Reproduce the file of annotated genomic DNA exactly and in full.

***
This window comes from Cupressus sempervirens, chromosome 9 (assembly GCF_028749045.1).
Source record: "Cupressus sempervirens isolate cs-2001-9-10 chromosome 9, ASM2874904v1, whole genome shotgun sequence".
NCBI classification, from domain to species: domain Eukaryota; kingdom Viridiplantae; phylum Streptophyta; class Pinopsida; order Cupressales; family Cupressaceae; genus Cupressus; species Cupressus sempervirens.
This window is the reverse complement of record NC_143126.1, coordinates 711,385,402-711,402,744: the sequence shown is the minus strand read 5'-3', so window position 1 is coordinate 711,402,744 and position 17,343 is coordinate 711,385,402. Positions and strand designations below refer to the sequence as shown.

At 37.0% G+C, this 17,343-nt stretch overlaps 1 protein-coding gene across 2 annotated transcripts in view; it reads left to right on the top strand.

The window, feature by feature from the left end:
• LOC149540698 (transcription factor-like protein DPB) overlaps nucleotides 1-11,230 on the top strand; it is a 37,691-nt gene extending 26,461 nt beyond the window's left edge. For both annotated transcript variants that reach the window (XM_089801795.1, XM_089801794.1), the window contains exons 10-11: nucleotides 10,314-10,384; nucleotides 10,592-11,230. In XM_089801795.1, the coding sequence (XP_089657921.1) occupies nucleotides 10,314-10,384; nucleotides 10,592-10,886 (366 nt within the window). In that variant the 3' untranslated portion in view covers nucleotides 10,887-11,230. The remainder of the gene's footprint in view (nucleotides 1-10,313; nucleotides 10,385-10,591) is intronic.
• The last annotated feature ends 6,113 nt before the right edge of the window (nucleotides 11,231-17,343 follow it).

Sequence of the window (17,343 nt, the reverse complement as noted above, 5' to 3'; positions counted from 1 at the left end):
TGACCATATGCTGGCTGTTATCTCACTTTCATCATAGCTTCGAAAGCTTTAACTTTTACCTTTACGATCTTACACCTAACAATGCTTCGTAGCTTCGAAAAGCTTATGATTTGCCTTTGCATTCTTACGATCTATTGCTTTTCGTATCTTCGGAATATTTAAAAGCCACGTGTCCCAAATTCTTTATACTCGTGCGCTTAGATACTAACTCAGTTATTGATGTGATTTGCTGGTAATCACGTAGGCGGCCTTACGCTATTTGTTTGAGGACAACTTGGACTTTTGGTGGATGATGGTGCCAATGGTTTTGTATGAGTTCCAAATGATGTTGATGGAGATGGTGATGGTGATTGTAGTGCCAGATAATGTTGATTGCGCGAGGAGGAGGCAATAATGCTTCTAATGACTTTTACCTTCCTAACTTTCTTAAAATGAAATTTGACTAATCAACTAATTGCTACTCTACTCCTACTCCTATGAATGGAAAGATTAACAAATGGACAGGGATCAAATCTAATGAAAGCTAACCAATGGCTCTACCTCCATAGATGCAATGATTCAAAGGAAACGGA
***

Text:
This window comes from Cupressus sempervirens, chromosome 9 (assembly GCF_028749045.1).
Source record: "Cupressus sempervirens isolate cs-2001-9-10 chromosome 9, ASM2874904v1, whole genome shotgun sequence".
NCBI classification, from domain to species: domain Eukaryota; kingdom Viridiplantae; phylum Streptophyta; class Pinopsida; order Cupressales; family Cupressaceae; genus Cupressus; species Cupressus sempervirens.
This window is the reverse complement of record NC_143126.1, coordinates 711,385,402-711,402,744: the sequence shown is the minus strand read 5'-3', so window position 1 is coordinate 711,402,744 and position 17,343 is coordinate 711,385,402. Positions and strand designations below refer to the sequence as shown.

At 37.0% G+C, this 17,343-nt stretch overlaps 1 protein-coding gene across 2 annotated transcripts in view; it reads left to right on the top strand.

The window, feature by feature from the left end:
• LOC149540698 (transcription factor-like protein DPB) overlaps nucleotides 1-11,230 on the top strand; it is a 37,691-nt gene extending 26,461 nt beyond the window's left edge. For both annotated transcript variants that reach the window (XM_089801795.1, XM_089801794.1), the window contains exons 10-11: nucleotides 10,314-10,384; nucleotides 10,592-11,230. In XM_089801795.1, the coding sequence (XP_089657921.1) occupies nucleotides 10,314-10,384; nucleotides 10,592-10,886 (366 nt within the window). In that variant the 3' untranslated portion in view covers nucleotides 10,887-11,230. The remainder of the gene's footprint in view (nucleotides 1-10,313; nucleotides 10,385-10,591) is intronic.
• The last annotated feature ends 6,113 nt before the right edge of the window (nucleotides 11,231-17,343 follow it).

Sequence of the window (17,343 nt, the reverse complement as noted above, 5' to 3'; positions counted from 1 at the left end):
TGACCATATGCTGGCTGTTATCTCACTTTCATCATAGCTTCGAAAGCTTTAACTTTTACCTTTACGATCTTACACCTAACAATGCTTCGTAGCTTCGAAAAGCTTATGATTTGCCTTTGCATTCTTACGATCTATTGCTTTTCGTATCTTCGGAATATTTAAAAGCCACGTGTCCCAAATTCTTTATACTCGTGCGCTTAGATACTAACTCAGTTATTGATGTGATTTGCTGGTAATCACGTAGGCGGCCTTACGCTATTTGTTTGAGGACAACTTGGACTTTTGGTGGATGATGGTGCCAATGGTTTTGTATGAGTTCCAAATGATGTTGATGGAGATGGTGATGGTGATTGTAGTGCCAGATAATGTTGATTGCGCGAGGAGGAGGCAATAATGCTTCTAATGACTTTTACCTTCCTAACTTTCTTAAAATGAAATTTGACTAATCAACTAATTGCTACTCTACTCCTACTCCTATGAATGGAAAGATTAACAAATGGACAGGGATCAAATCTAATGAAAGCTAACCAATGGCTCTACCTCCATAGATGCAATGATTCAAAGGAAACGGA